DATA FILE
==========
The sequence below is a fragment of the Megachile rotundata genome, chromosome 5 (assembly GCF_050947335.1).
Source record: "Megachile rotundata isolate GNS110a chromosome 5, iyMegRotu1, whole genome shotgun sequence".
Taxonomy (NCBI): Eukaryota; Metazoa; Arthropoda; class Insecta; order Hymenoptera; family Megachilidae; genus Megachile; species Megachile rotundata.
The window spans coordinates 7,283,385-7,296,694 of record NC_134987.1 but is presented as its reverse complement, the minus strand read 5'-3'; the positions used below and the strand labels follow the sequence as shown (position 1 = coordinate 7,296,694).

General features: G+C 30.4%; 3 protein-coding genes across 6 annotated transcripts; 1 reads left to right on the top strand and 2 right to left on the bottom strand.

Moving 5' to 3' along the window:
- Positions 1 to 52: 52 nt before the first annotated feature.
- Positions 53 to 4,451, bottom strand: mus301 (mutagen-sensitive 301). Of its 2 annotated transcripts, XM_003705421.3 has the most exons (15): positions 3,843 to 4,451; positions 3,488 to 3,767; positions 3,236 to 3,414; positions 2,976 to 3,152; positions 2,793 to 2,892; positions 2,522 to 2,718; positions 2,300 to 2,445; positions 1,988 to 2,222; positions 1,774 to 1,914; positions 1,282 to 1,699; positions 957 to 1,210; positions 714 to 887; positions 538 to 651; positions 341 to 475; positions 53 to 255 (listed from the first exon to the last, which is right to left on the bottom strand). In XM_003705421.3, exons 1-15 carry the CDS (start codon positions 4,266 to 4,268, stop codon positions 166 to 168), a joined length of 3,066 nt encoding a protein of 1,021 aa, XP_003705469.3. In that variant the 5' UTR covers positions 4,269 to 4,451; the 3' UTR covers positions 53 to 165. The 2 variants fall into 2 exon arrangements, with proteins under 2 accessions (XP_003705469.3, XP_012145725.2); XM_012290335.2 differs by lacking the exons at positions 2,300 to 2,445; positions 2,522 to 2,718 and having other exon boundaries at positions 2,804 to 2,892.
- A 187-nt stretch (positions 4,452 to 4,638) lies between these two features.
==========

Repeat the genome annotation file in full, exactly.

The sequence below is a fragment of the Megachile rotundata genome, chromosome 5 (assembly GCF_050947335.1).
Source record: "Megachile rotundata isolate GNS110a chromosome 5, iyMegRotu1, whole genome shotgun sequence".
Taxonomy (NCBI): Eukaryota; Metazoa; Arthropoda; class Insecta; order Hymenoptera; family Megachilidae; genus Megachile; species Megachile rotundata.
The window spans coordinates 7,283,385-7,296,694 of record NC_134987.1 but is presented as its reverse complement, the minus strand read 5'-3'; the positions used below and the strand labels follow the sequence as shown (position 1 = coordinate 7,296,694).

General features: G+C 30.4%; 3 protein-coding genes across 6 annotated transcripts; 1 reads left to right on the top strand and 2 right to left on the bottom strand.

Moving 5' to 3' along the window:
- Positions 1 to 52: 52 nt before the first annotated feature.
- Positions 53 to 4,451, bottom strand: mus301 (mutagen-sensitive 301). Of its 2 annotated transcripts, XM_003705421.3 has the most exons (15): positions 3,843 to 4,451; positions 3,488 to 3,767; positions 3,236 to 3,414; positions 2,976 to 3,152; positions 2,793 to 2,892; positions 2,522 to 2,718; positions 2,300 to 2,445; positions 1,988 to 2,222; positions 1,774 to 1,914; positions 1,282 to 1,699; positions 957 to 1,210; positions 714 to 887; positions 538 to 651; positions 341 to 475; positions 53 to 255 (listed from the first exon to the last, which is right to left on the bottom strand). In XM_003705421.3, exons 1-15 carry the CDS (start codon positions 4,266 to 4,268, stop codon positions 166 to 168), a joined length of 3,066 nt encoding a protein of 1,021 aa, XP_003705469.3. In that variant the 5' UTR covers positions 4,269 to 4,451; the 3' UTR covers positions 53 to 165. The 2 variants fall into 2 exon arrangements, with proteins under 2 accessions (XP_003705469.3, XP_012145725.2); XM_012290335.2 differs by lacking the exons at positions 2,300 to 2,445; positions 2,522 to 2,718 and having other exon boundaries at positions 2,804 to 2,892.
- A 187-nt stretch (positions 4,452 to 4,638) lies between these two features.